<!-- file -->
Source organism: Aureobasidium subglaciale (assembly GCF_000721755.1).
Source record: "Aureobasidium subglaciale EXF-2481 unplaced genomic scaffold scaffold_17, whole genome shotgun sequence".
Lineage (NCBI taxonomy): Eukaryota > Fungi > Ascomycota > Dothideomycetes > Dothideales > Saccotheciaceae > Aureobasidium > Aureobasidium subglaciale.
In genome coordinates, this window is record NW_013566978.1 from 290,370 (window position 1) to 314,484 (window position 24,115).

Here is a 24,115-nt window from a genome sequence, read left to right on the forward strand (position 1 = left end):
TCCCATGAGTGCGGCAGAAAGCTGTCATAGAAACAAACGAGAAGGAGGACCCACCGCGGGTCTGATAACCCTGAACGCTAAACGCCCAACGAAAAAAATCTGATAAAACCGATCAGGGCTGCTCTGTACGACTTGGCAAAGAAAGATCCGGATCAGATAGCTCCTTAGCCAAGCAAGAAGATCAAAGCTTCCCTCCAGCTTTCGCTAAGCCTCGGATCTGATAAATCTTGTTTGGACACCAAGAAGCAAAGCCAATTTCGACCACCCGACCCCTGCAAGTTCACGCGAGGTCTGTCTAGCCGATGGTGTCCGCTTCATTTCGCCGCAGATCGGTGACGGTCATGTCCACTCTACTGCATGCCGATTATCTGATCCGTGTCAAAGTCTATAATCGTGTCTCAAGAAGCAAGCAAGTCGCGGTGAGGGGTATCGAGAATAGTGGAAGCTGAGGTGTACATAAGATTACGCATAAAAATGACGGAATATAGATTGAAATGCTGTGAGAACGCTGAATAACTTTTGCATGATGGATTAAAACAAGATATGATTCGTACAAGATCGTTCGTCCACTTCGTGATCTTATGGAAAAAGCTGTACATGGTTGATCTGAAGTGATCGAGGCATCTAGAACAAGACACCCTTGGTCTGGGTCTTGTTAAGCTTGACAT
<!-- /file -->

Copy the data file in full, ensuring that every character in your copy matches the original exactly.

Source organism: Aureobasidium subglaciale (assembly GCF_000721755.1).
Source record: "Aureobasidium subglaciale EXF-2481 unplaced genomic scaffold scaffold_17, whole genome shotgun sequence".
Lineage (NCBI taxonomy): Eukaryota > Fungi > Ascomycota > Dothideomycetes > Dothideales > Saccotheciaceae > Aureobasidium > Aureobasidium subglaciale.
In genome coordinates, this window is record NW_013566978.1 from 290,370 (window position 1) to 314,484 (window position 24,115).

Here is a 24,115-nt window from a genome sequence, read left to right on the forward strand (position 1 = left end):
TCCCATGAGTGCGGCAGAAAGCTGTCATAGAAACAAACGAGAAGGAGGACCCACCGCGGGTCTGATAACCCTGAACGCTAAACGCCCAACGAAAAAAATCTGATAAAACCGATCAGGGCTGCTCTGTACGACTTGGCAAAGAAAGATCCGGATCAGATAGCTCCTTAGCCAAGCAAGAAGATCAAAGCTTCCCTCCAGCTTTCGCTAAGCCTCGGATCTGATAAATCTTGTTTGGACACCAAGAAGCAAAGCCAATTTCGACCACCCGACCCCTGCAAGTTCACGCGAGGTCTGTCTAGCCGATGGTGTCCGCTTCATTTCGCCGCAGATCGGTGACGGTCATGTCCACTCTACTGCATGCCGATTATCTGATCCGTGTCAAAGTCTATAATCGTGTCTCAAGAAGCAAGCAAGTCGCGGTGAGGGGTATCGAGAATAGTGGAAGCTGAGGTGTACATAAGATTACGCATAAAAATGACGGAATATAGATTGAAATGCTGTGAGAACGCTGAATAACTTTTGCATGATGGATTAAAACAAGATATGATTCGTACAAGATCGTTCGTCCACTTCGTGATCTTATGGAAAAAGCTGTACATGGTTGATCTGAAGTGATCGAGGCATCTAGAACAAGACACCCTTGGTCTGGGTCTTGTTAAGCTTGACAT